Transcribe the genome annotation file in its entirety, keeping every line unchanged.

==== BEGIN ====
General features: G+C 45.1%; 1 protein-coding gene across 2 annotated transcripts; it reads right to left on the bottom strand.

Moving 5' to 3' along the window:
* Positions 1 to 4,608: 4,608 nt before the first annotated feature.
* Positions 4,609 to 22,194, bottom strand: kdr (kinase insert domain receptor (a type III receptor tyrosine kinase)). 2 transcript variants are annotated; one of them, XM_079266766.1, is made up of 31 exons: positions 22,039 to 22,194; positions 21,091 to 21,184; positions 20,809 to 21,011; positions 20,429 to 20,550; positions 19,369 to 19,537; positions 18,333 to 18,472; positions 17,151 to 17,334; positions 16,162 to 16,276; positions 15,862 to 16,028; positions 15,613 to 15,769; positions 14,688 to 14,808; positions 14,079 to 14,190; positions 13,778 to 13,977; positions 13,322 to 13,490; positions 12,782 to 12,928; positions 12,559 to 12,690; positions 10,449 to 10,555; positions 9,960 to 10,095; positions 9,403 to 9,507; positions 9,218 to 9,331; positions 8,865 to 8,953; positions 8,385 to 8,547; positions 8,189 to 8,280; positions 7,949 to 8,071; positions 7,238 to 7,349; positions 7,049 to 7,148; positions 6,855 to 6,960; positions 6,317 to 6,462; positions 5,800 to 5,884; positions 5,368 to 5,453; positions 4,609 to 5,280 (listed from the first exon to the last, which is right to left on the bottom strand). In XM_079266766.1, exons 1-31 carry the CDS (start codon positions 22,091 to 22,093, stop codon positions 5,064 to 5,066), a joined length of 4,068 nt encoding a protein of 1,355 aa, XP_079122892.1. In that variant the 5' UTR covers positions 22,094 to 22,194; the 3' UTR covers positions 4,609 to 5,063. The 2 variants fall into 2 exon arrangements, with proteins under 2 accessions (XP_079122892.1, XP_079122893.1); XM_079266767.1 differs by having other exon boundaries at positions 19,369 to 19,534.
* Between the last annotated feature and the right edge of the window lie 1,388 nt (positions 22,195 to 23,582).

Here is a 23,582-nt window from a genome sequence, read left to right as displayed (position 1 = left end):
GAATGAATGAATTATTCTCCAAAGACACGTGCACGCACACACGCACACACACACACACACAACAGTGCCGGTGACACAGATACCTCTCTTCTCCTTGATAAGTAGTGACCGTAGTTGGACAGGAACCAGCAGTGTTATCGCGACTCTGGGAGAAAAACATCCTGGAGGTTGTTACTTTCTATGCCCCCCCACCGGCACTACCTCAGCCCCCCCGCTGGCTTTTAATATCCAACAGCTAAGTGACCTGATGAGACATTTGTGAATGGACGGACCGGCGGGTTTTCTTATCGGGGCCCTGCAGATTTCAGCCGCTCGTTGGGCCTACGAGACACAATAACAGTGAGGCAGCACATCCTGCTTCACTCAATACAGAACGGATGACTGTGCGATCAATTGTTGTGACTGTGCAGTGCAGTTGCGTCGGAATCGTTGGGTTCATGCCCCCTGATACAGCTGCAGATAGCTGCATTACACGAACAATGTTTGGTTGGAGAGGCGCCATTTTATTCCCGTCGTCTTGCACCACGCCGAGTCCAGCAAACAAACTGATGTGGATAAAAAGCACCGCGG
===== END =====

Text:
General features: G+C 45.1%; 1 protein-coding gene across 2 annotated transcripts; it reads right to left on the bottom strand.

Moving 5' to 3' along the window:
* Positions 1 to 4,608: 4,608 nt before the first annotated feature.
* Positions 4,609 to 22,194, bottom strand: kdr (kinase insert domain receptor (a type III receptor tyrosine kinase)). 2 transcript variants are annotated; one of them, XM_079266766.1, is made up of 31 exons: positions 22,039 to 22,194; positions 21,091 to 21,184; positions 20,809 to 21,011; positions 20,429 to 20,550; positions 19,369 to 19,537; positions 18,333 to 18,472; positions 17,151 to 17,334; positions 16,162 to 16,276; positions 15,862 to 16,028; positions 15,613 to 15,769; positions 14,688 to 14,808; positions 14,079 to 14,190; positions 13,778 to 13,977; positions 13,322 to 13,490; positions 12,782 to 12,928; positions 12,559 to 12,690; positions 10,449 to 10,555; positions 9,960 to 10,095; positions 9,403 to 9,507; positions 9,218 to 9,331; positions 8,865 to 8,953; positions 8,385 to 8,547; positions 8,189 to 8,280; positions 7,949 to 8,071; positions 7,238 to 7,349; positions 7,049 to 7,148; positions 6,855 to 6,960; positions 6,317 to 6,462; positions 5,800 to 5,884; positions 5,368 to 5,453; positions 4,609 to 5,280 (listed from the first exon to the last, which is right to left on the bottom strand). In XM_079266766.1, exons 1-31 carry the CDS (start codon positions 22,091 to 22,093, stop codon positions 5,064 to 5,066), a joined length of 4,068 nt encoding a protein of 1,355 aa, XP_079122892.1. In that variant the 5' UTR covers positions 22,094 to 22,194; the 3' UTR covers positions 4,609 to 5,063. The 2 variants fall into 2 exon arrangements, with proteins under 2 accessions (XP_079122892.1, XP_079122893.1); XM_079266767.1 differs by having other exon boundaries at positions 19,369 to 19,534.
* Between the last annotated feature and the right edge of the window lie 1,388 nt (positions 22,195 to 23,582).

Here is a 23,582-nt window from a genome sequence, read left to right as displayed (position 1 = left end):
GAATGAATGAATTATTCTCCAAAGACACGTGCACGCACACACGCACACACACACACACACAACAGTGCCGGTGACACAGATACCTCTCTTCTCCTTGATAAGTAGTGACCGTAGTTGGACAGGAACCAGCAGTGTTATCGCGACTCTGGGAGAAAAACATCCTGGAGGTTGTTACTTTCTATGCCCCCCCACCGGCACTACCTCAGCCCCCCCGCTGGCTTTTAATATCCAACAGCTAAGTGACCTGATGAGACATTTGTGAATGGACGGACCGGCGGGTTTTCTTATCGGGGCCCTGCAGATTTCAGCCGCTCGTTGGGCCTACGAGACACAATAACAGTGAGGCAGCACATCCTGCTTCACTCAATACAGAACGGATGACTGTGCGATCAATTGTTGTGACTGTGCAGTGCAGTTGCGTCGGAATCGTTGGGTTCATGCCCCCTGATACAGCTGCAGATAGCTGCATTACACGAACAATGTTTGGTTGGAGAGGCGCCATTTTATTCCCGTCGTCTTGCACCACGCCGAGTCCAGCAAACAAACTGATGTGGATAAAAAGCACCGCGG